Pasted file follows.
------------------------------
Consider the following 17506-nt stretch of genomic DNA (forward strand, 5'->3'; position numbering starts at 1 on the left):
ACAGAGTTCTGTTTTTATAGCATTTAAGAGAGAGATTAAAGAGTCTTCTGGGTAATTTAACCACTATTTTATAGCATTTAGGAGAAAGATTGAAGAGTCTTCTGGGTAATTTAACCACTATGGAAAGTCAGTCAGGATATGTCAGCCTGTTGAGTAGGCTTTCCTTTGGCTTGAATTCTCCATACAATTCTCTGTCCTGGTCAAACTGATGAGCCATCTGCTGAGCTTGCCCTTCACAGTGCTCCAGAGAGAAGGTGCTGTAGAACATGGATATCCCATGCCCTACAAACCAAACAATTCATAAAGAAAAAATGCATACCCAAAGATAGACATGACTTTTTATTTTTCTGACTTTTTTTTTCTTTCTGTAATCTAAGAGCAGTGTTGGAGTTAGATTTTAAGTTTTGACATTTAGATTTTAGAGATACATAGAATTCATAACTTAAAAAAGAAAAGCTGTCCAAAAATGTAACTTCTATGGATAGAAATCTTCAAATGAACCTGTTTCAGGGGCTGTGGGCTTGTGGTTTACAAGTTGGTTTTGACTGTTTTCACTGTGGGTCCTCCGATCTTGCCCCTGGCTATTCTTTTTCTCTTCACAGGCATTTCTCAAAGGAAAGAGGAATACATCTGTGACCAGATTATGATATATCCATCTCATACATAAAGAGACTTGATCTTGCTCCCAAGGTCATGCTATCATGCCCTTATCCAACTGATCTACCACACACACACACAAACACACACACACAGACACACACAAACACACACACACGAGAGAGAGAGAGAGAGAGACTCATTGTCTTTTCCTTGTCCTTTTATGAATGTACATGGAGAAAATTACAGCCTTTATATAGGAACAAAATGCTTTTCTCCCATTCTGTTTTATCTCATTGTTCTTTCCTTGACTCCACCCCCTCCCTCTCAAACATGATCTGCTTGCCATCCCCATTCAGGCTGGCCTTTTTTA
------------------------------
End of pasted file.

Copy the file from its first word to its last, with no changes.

Consider the following 17506-nt stretch of genomic DNA (forward strand, 5'->3'; position numbering starts at 1 on the left):
ACAGAGTTCTGTTTTTATAGCATTTAAGAGAGAGATTAAAGAGTCTTCTGGGTAATTTAACCACTATTTTATAGCATTTAGGAGAAAGATTGAAGAGTCTTCTGGGTAATTTAACCACTATGGAAAGTCAGTCAGGATATGTCAGCCTGTTGAGTAGGCTTTCCTTTGGCTTGAATTCTCCATACAATTCTCTGTCCTGGTCAAACTGATGAGCCATCTGCTGAGCTTGCCCTTCACAGTGCTCCAGAGAGAAGGTGCTGTAGAACATGGATATCCCATGCCCTACAAACCAAACAATTCATAAAGAAAAAATGCATACCCAAAGATAGACATGACTTTTTATTTTTCTGACTTTTTTTTTCTTTCTGTAATCTAAGAGCAGTGTTGGAGTTAGATTTTAAGTTTTGACATTTAGATTTTAGAGATACATAGAATTCATAACTTAAAAAAGAAAAGCTGTCCAAAAATGTAACTTCTATGGATAGAAATCTTCAAATGAACCTGTTTCAGGGGCTGTGGGCTTGTGGTTTACAAGTTGGTTTTGACTGTTTTCACTGTGGGTCCTCCGATCTTGCCCCTGGCTATTCTTTTTCTCTTCACAGGCATTTCTCAAAGGAAAGAGGAATACATCTGTGACCAGATTATGATATATCCATCTCATACATAAAGAGACTTGATCTTGCTCCCAAGGTCATGCTATCATGCCCTTATCCAACTGATCTACCACACACACACACAAACACACACACACAGACACACACAAACACACACACACGAGAGAGAGAGAGAGAGAGACTCATTGTCTTTTCCTTGTCCTTTTATGAATGTACATGGAGAAAATTACAGCCTTTATATAGGAACAAAATGCTTTTCTCCCATTCTGTTTTATCTCATTGTTCTTTCCTTGACTCCACCCCCTCCCTCTCAAACATGATCTGCTTGCCATCCCCATTCAGGCTGGCCTTTTTTA